- The scale of this parade sparked both admiration and contempt.
- PLA propagandists pay special attention to new, stealthy and driverless missiles.
- Beijing argues that, despite being the world's second-largest economy, its defense spending is less than a quarter of that of the United States.
China will hold one of the largest military parades ever on Tuesday to commemorate the 70th anniversary of the founding of the People’s Republic. Beijing also promises to show off a series of cutting-edge weapons. The military parade— part of a huge celebration— will take place at Tiananmen Square in front of guests, selected members of the public and 188 military attaches from 97 countries.
A Defense Ministry spokesperson recently said China had no intention or need to “flex its muscles” with this performance, but the focus was on showing a “China which loves peace and responsibility.” However, the scale of this parade sparked both admiration and contempt. China’s Ministry of Defense said 15,000 military personnel from 59 different elements of the military would be involved, as well as 580 pieces of military equipment and 160 aircraft.
President Xi Jinping will supervise the army along Chang’an Avenue— Beijing’s major thoroughfare— and after that, a number of marching forces, air force, and armored forces will go around Tiananmen Square. It is also the first time a team from China’s UN peacekeeping force will join the demonstrations.
The People’s Liberation Army (PLA) is clearly excited to show off the sophisticated new weapons systems. PLA propagandists pay special attention to new, stealthy and driverless missiles. Among the devices are the latest DF-41 intercontinental ballistic missile, which Chinese analysts believe can target anywhere on Earth. Is said to carry a payload of MIRV warheads. A MIRV warhead can be directed towards a specific target, then capable of hitting 10 different targets over a wide area.
Another ballistic missile system, DF-17, is believed to be able to carry a supersonic flying vehicle similar to the Russian Avangard system. Such vehicles can maneuver evasively at extremely high speeds to evade missile defense systems. Two drones, one for surveillance, supersonic drones called the DR-8 and the other is bat-shaped drone called the Sharp Sword. The latest variant of China’s H6-N strategic bomber is capable of aerial refueling and carrying aerial ballistic missiles.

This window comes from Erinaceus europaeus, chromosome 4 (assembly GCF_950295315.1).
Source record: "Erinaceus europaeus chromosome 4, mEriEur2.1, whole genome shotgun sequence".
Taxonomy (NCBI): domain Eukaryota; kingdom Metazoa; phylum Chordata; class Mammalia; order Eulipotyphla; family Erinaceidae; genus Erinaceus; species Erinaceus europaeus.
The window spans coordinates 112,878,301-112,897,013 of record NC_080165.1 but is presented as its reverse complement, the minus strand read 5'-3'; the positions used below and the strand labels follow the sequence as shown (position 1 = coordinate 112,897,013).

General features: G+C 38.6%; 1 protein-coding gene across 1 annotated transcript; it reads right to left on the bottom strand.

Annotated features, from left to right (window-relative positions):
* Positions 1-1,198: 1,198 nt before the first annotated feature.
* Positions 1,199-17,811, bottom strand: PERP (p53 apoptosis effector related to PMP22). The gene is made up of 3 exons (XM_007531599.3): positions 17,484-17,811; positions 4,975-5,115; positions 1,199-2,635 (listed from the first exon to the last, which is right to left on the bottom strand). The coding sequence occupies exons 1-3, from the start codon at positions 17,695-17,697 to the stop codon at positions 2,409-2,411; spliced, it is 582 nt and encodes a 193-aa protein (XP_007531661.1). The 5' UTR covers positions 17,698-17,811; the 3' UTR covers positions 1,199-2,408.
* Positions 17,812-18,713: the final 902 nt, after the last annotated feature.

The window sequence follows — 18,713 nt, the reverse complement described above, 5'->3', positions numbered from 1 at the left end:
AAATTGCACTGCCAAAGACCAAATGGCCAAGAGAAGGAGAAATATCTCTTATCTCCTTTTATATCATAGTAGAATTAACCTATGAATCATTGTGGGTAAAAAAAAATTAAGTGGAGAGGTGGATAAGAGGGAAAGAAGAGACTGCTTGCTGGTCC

The PLA has emphasized that the march will also demonstrate new levels of innovation from the domestic defense industry and an improvement in offensive capabilities. The increase in China’s military budget is remarkable and has accelerated since Xi Jinping announced major reforms in 2015. Over the past decade, the defense budget has increased by at least 10% per year — currently, it stands at $168.2 billion, the second-largest in the world.
China is also Asia’s largest defense investor, spending $56.1 billion in 2018 on weapons procurement and defense research and more than 33% of China’s overall defense budget. A defense white paper has recently called this “reasonable and appropriate” spending. China reduces the importance of this huge spending spike by comparing it to the United States, which has the largest defense spending in the world – a total of $643.3 billion in 2018.
Beijing argues that, despite being the world’s second-largest economy, its defense spending is less than a quarter of that of the United States in 2017 and costs only $100 per person— only 5% of that of the United States. China said it was building a “strong army” to match its international position and close the gap with the world’s leading troops. A clue to Beijing’s motivation can be seen from the white paper, which initially accused the United States of inciting and intensifying competition among major countries, significantly increasing defense spending, boosting nuclear, cosmic, cyber and missile defense, and undermine global strategic stability.
With the Taiwan presidential election taking place in the next three months, the display of ballistic missile systems and the emphasis on stealth and advanced technologies in the parade will be a deterrent message. The march will also seek to demonstrate China’s determination to protect its core interests, including the disputed territorial claims in the South China Sea. China considers Taiwan a breakaway province, one day to be brought back under mainland control— by force if necessary. Unity is a central part of President Xi Jinping’s “national rejuvenation” goal, which is also a major theme in the parade.